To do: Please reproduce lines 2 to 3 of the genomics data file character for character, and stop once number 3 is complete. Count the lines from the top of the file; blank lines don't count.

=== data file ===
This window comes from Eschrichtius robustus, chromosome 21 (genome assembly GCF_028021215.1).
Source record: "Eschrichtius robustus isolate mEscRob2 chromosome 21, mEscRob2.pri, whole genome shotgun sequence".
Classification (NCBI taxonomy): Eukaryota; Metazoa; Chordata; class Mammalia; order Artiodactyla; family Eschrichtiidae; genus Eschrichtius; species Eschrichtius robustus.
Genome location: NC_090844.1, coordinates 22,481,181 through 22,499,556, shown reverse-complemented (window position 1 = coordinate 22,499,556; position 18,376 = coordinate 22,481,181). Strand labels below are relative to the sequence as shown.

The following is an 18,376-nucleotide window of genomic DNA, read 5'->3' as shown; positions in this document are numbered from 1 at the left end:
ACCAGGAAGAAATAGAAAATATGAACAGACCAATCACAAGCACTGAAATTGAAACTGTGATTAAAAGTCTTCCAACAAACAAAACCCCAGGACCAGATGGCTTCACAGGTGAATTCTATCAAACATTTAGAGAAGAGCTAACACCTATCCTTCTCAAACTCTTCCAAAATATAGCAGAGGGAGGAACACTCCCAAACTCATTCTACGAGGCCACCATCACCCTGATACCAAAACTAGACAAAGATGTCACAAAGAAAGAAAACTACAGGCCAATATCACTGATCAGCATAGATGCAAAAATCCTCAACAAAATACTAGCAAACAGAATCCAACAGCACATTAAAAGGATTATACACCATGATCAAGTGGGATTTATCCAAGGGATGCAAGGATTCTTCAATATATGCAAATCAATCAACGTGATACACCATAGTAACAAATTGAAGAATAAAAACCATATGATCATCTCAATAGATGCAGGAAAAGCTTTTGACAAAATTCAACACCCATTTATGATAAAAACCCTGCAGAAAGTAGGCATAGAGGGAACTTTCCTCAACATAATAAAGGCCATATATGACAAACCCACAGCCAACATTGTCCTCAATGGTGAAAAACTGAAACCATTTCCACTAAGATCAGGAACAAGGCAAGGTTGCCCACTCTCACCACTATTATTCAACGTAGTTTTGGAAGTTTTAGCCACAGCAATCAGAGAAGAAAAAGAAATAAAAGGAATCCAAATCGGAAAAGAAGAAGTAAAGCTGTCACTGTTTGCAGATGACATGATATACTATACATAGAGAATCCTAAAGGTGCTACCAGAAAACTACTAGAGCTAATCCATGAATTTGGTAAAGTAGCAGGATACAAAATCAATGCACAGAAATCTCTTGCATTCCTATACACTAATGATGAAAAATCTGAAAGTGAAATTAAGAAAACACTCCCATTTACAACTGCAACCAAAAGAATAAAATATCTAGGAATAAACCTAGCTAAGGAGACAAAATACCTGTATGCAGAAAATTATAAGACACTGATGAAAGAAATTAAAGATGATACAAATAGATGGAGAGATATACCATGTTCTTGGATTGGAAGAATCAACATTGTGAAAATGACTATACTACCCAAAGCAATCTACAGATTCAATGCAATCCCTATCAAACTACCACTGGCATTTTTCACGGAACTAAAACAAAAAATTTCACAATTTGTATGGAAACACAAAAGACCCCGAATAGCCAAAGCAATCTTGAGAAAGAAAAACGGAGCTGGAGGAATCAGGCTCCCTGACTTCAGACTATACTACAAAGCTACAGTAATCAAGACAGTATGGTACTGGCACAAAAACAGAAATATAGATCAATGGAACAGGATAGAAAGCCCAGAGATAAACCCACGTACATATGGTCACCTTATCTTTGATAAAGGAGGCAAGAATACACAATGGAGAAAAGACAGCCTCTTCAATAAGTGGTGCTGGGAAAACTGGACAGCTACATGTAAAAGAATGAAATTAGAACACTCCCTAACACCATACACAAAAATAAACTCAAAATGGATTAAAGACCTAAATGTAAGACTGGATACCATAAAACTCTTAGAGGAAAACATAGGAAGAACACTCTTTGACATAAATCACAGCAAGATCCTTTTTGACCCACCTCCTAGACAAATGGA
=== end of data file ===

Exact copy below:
Source record: "Eschrichtius robustus isolate mEscRob2 chromosome 21, mEscRob2.pri, whole genome shotgun sequence".
Classification (NCBI taxonomy): Eukaryota; Metazoa; Chordata; class Mammalia; order Artiodactyla; family Eschrichtiidae; genus Eschrichtius; species Eschrichtius robustus.